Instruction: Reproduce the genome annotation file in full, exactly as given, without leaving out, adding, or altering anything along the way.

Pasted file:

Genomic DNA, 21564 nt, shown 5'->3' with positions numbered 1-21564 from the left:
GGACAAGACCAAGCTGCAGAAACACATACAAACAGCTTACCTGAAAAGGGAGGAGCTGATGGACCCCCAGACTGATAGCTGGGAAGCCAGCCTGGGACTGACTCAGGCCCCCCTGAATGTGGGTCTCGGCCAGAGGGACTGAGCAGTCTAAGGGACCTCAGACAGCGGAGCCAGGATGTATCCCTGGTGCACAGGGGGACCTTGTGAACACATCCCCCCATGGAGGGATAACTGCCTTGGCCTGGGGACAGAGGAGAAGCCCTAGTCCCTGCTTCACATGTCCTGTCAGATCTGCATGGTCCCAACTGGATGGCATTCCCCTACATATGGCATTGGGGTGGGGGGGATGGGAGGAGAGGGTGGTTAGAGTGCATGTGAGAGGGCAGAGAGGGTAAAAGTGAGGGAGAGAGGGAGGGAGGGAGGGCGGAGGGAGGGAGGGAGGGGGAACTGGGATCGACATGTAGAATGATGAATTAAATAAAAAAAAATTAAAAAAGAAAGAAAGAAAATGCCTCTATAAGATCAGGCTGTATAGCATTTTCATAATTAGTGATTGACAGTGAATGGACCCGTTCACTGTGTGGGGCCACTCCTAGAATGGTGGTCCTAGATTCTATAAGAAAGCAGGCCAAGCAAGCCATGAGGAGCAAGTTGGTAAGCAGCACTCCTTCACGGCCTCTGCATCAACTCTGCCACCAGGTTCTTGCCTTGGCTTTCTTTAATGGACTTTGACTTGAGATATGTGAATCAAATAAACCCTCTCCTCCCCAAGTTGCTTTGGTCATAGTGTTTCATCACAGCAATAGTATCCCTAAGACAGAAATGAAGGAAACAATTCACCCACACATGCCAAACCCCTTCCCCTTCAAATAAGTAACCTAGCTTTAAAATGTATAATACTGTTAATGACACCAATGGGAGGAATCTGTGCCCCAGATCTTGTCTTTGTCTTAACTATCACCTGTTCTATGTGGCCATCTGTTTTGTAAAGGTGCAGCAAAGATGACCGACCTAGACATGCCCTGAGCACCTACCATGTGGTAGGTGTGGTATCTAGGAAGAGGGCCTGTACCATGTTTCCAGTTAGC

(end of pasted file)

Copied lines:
Genomic DNA, 21564 nt, shown 5'->3' with positions numbered 1-21564 from the left:
GGACAAGACCAAGCTGCAGAAACACATACAAACAGCTTACCTGAAAAGGGAGGAGCTGATGGACCCCCAGACTGATAGCTGGGAAGCCAGCCTGGGACTGACTCAGGCCCCCCTGAATGTGGGTCTCGGCCAGAGGGACTGAGCAGTCTAAGGGACCTCAGACAGCGGAGCCAGGATGTATCCCTGGTGCACAGGGGGACCTTGTGAACACATCCCCCCATGGAGGGATAACTGCCTTGGCCTGGGGACAGAGGAGAAGCCCTAGTCCCTGCTTCACATGTCCTGTCAGATCTGCATGGTCCCAACTGGATGGCATTCCCCTACATATGGCATTGGGGTGGGGGGGATGGGAGGAGAGGGTGGTTAGAGTGCATGTGAGAGGGCAGAGAGGGTAAAAGTGAGGGAGAGAGGGAGGGAGGGAGGGCGGAGGGAGGGAGGGAGGGGGAACTGGGATCGACATGTAGAATGATGAATTAAATAAAAAAAAATTAAAAAAGAAAGAAAGAAAATGCCTCTATAAGATCAGGCTGTATAGCATTTTCATAATTAGTGATTGACAGTGAATGGACCCGTTCACTGTGTGGGGCCACTCCTAGAATGGTGGTCCTAGATTCTATAAGAAAGCAGGCCAAGCAAGCCATGAGGAGCAAGTTGGTAAGCAGCACTCCTTCACGGCCTCTGCATCAACTCTGCCACCAGGTTCTTGCCTTGGCTTTCTTTAATGGACTTTGACTTGAGATATGTGAATCAAATAAACCCTCTCCTCCCCAAGTTGCTTTGGTCATAGTGTTTCATCACAGCAATAGTATCCCTAAGACAGAAATGAAGGAAACAATTCACCCACACATGCCAAACCCCTTCCCCTTCAAATAAGTAACCTAGCTTTAAAATGTATAATACTGTTAATGACACCAATGGGAGGAATCTGTGCCCCAGATCTTGTCTTTGTCTTAACTATCACCTGTTCTATGTGGCCATCTGTTTTGTAAAGGTGCAGCAAAGATGACCGACCTAGACATGCCCTGAGCACCTACCATGTGGTAGGTGTGGTATCTAGGAAGAGGGCCTGTACCATGTTTCCAGTTAGC